A Strange Juxtaposition on 9/11

As I walked up the hill through the mist for this morning's prayers, I heard the distinct call of a military cadence. Following the sound, I found myself perched at the top of the Clemens football stadium looking down on a group of ROTC men and women rounding the track to the tune of a sing-song cadence. They were young and seemingly full of vigor, even at such an early hour.

As we made our way through Morning Prayer, Abbot John perched unusually on his throne, we paused to welcome into the community two new novices--Nicholas and Daniel. They stood before the Abbot and expressed their desire to join the community, despite the Abbot's warning that there would be no easy admittance. Given their new black habits, they carefully shed their suit coats and were assisted in putting on the scapula and hoods.

On this fifth anniversary of the horrific destruction and loss of life in New York, Washington, D. C., and Shanksville, PA, it was clear to me that youthful idealism is still alive. Some have chosen to respond through military service--placing their very bodies on the front lines for the "cause." But the two novices are no less engaged in responding to the fragmentation of life all around them. Many in our American culture would view what they are doing as a withdrawal from reality. But, they have chosen to engage in Benedict's call to "ora et labora" (prayer and work). As I read Benedict's rule this morning, in the Preface it is clear that the primary calling is to prayer. Why do we view this act as somehow withdrawing from the world and not actively engaging it?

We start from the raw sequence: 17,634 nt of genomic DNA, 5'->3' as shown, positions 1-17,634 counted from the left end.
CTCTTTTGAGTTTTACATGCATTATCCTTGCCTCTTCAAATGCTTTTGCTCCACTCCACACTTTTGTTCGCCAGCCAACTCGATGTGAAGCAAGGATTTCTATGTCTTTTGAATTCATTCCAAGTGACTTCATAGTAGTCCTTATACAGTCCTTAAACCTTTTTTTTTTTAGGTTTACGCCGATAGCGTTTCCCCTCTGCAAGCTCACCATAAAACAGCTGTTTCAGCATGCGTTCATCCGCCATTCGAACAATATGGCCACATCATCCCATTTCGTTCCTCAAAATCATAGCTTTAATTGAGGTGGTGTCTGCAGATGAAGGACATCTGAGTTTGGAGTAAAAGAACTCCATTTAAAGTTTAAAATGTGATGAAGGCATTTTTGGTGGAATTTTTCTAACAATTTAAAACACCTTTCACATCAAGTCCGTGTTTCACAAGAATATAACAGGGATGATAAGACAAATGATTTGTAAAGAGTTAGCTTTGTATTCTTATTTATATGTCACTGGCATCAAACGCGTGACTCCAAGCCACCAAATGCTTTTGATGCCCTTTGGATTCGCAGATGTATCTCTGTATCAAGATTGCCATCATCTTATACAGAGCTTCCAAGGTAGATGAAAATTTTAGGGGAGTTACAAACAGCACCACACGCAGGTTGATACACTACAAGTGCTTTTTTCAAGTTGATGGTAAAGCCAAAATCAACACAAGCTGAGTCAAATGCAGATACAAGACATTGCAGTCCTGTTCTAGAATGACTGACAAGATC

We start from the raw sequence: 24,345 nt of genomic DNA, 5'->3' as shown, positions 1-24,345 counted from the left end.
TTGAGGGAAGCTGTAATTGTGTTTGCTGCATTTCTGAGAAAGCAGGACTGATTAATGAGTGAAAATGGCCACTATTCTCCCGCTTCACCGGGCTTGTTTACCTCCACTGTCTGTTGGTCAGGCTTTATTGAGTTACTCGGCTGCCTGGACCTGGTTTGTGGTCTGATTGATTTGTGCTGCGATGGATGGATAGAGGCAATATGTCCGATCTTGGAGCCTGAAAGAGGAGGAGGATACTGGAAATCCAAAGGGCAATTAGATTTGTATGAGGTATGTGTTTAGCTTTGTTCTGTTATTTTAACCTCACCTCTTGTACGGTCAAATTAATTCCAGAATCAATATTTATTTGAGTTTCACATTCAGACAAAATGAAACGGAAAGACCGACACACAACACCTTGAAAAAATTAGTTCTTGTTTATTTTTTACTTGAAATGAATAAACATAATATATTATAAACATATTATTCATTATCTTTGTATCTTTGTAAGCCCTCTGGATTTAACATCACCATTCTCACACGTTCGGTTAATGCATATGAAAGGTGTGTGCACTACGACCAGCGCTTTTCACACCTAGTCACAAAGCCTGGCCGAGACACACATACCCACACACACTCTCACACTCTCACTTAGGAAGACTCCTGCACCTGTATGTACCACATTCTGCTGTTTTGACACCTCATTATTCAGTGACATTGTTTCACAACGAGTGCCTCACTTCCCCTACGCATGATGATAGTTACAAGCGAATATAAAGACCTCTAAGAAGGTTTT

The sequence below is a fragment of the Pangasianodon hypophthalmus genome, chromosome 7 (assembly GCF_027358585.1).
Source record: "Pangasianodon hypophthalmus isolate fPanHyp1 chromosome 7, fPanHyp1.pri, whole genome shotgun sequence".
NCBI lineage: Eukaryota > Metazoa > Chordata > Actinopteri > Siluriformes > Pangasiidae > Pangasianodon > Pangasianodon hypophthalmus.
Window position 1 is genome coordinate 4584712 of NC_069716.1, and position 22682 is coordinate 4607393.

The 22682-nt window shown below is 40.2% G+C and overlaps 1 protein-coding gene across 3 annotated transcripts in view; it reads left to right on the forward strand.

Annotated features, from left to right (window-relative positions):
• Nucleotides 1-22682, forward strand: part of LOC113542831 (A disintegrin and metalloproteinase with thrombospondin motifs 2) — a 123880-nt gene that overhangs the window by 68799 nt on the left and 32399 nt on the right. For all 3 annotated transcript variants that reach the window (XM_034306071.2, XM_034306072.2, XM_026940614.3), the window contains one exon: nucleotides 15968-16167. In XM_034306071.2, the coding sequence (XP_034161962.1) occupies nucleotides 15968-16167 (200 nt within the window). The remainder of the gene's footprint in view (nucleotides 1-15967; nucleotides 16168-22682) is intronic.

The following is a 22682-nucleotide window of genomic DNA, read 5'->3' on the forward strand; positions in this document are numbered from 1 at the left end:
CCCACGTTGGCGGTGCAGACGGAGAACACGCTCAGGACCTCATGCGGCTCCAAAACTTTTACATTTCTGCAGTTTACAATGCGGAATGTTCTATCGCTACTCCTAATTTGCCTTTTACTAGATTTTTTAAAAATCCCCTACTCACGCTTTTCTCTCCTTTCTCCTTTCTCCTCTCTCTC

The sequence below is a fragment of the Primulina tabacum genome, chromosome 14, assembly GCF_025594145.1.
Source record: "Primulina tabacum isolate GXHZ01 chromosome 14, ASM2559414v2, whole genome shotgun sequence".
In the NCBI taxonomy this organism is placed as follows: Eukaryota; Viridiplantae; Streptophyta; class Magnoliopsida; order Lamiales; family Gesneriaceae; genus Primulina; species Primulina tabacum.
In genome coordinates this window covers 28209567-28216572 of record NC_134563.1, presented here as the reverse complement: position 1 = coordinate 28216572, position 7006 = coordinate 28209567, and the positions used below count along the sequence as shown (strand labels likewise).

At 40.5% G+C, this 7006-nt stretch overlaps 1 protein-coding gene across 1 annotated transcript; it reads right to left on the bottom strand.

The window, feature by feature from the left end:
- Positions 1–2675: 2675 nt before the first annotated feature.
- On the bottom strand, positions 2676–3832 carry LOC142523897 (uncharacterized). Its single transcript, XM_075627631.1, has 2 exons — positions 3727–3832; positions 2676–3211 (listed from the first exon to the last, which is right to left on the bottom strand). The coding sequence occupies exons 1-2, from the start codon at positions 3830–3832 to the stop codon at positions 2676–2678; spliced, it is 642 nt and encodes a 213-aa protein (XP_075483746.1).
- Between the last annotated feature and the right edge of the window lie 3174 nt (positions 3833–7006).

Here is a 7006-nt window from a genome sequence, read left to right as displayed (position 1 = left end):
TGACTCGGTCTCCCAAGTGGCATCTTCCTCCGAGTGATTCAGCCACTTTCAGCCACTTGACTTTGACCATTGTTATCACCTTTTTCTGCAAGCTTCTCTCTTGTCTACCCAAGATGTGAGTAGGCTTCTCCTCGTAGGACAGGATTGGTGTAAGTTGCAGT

I hope somehow that, despite all of the pain associated with this day, we can see it as an opportunity to engage in dialogue with those different from us and begin to pray for one another. While the way of military engagement has a long and noble tradition, the way of St. Benedict is no less historic and grounded in a sense of grappling with the realities of life. Making this clear to my students is at the heart of my own convictions about the arena of worship. As we come together around the throne of grace, what we do has implications for the present, as well as being rooted in the eschatalogical future. So, back to the work of prayer.

Sunday, September 10, 2006

Ignored Prophets in an Age of Health and Wealth